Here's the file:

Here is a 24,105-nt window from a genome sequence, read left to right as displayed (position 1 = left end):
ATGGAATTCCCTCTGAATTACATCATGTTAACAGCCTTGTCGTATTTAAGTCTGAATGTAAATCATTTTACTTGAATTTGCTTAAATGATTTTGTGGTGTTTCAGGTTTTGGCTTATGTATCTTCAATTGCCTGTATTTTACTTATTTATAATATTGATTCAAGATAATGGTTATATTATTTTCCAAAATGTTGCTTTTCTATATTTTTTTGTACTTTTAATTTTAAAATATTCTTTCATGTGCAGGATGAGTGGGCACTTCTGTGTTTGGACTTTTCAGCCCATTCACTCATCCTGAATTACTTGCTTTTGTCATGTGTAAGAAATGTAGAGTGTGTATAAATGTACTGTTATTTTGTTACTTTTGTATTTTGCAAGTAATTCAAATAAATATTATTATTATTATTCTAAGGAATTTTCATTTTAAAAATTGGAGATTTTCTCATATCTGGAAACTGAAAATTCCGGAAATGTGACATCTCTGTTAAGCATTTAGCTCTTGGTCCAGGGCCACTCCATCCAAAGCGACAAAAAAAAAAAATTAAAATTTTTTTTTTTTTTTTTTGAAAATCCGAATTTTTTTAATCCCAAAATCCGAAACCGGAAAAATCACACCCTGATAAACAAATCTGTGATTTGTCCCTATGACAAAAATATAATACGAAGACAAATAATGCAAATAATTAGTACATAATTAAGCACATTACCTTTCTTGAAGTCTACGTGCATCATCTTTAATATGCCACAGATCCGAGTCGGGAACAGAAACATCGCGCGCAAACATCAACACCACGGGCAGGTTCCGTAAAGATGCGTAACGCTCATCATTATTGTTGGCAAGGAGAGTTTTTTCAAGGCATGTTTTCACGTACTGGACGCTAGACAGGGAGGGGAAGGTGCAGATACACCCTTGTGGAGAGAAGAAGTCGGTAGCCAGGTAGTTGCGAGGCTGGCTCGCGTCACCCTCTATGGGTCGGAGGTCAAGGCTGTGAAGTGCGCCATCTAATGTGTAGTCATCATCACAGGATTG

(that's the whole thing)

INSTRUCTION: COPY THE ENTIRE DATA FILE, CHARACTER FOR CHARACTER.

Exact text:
Here is a 24,105-nt window from a genome sequence, read left to right as displayed (position 1 = left end):
ATGGAATTCCCTCTGAATTACATCATGTTAACAGCCTTGTCGTATTTAAGTCTGAATGTAAATCATTTTACTTGAATTTGCTTAAATGATTTTGTGGTGTTTCAGGTTTTGGCTTATGTATCTTCAATTGCCTGTATTTTACTTATTTATAATATTGATTCAAGATAATGGTTATATTATTTTCCAAAATGTTGCTTTTCTATATTTTTTTGTACTTTTAATTTTAAAATATTCTTTCATGTGCAGGATGAGTGGGCACTTCTGTGTTTGGACTTTTCAGCCCATTCACTCATCCTGAATTACTTGCTTTTGTCATGTGTAAGAAATGTAGAGTGTGTATAAATGTACTGTTATTTTGTTACTTTTGTATTTTGCAAGTAATTCAAATAAATATTATTATTATTATTCTAAGGAATTTTCATTTTAAAAATTGGAGATTTTCTCATATCTGGAAACTGAAAATTCCGGAAATGTGACATCTCTGTTAAGCATTTAGCTCTTGGTCCAGGGCCACTCCATCCAAAGCGACAAAAAAAAAAAATTAAAATTTTTTTTTTTTTTTTTTGAAAATCCGAATTTTTTTAATCCCAAAATCCGAAACCGGAAAAATCACACCCTGATAAACAAATCTGTGATTTGTCCCTATGACAAAAATATAATACGAAGACAAATAATGCAAATAATTAGTACATAATTAAGCACATTACCTTTCTTGAAGTCTACGTGCATCATCTTTAATATGCCACAGATCCGAGTCGGGAACAGAAACATCGCGCGCAAACATCAACACCACGGGCAGGTTCCGTAAAGATGCGTAACGCTCATCATTATTGTTGGCAAGGAGAGTTTTTTCAAGGCATGTTTTCACGTACTGGACGCTAGACAGGGAGGGGAAGGTGCAGATACACCCTTGTGGAGAGAAGAAGTCGGTAGCCAGGTAGTTGCGAGGCTGGCTCGCGTCACCCTCTATGGGTCGGAGGTCAAGGCTGTGAAGTGCGCCATCTAATGTGTAGTCATCATCACAGGATTG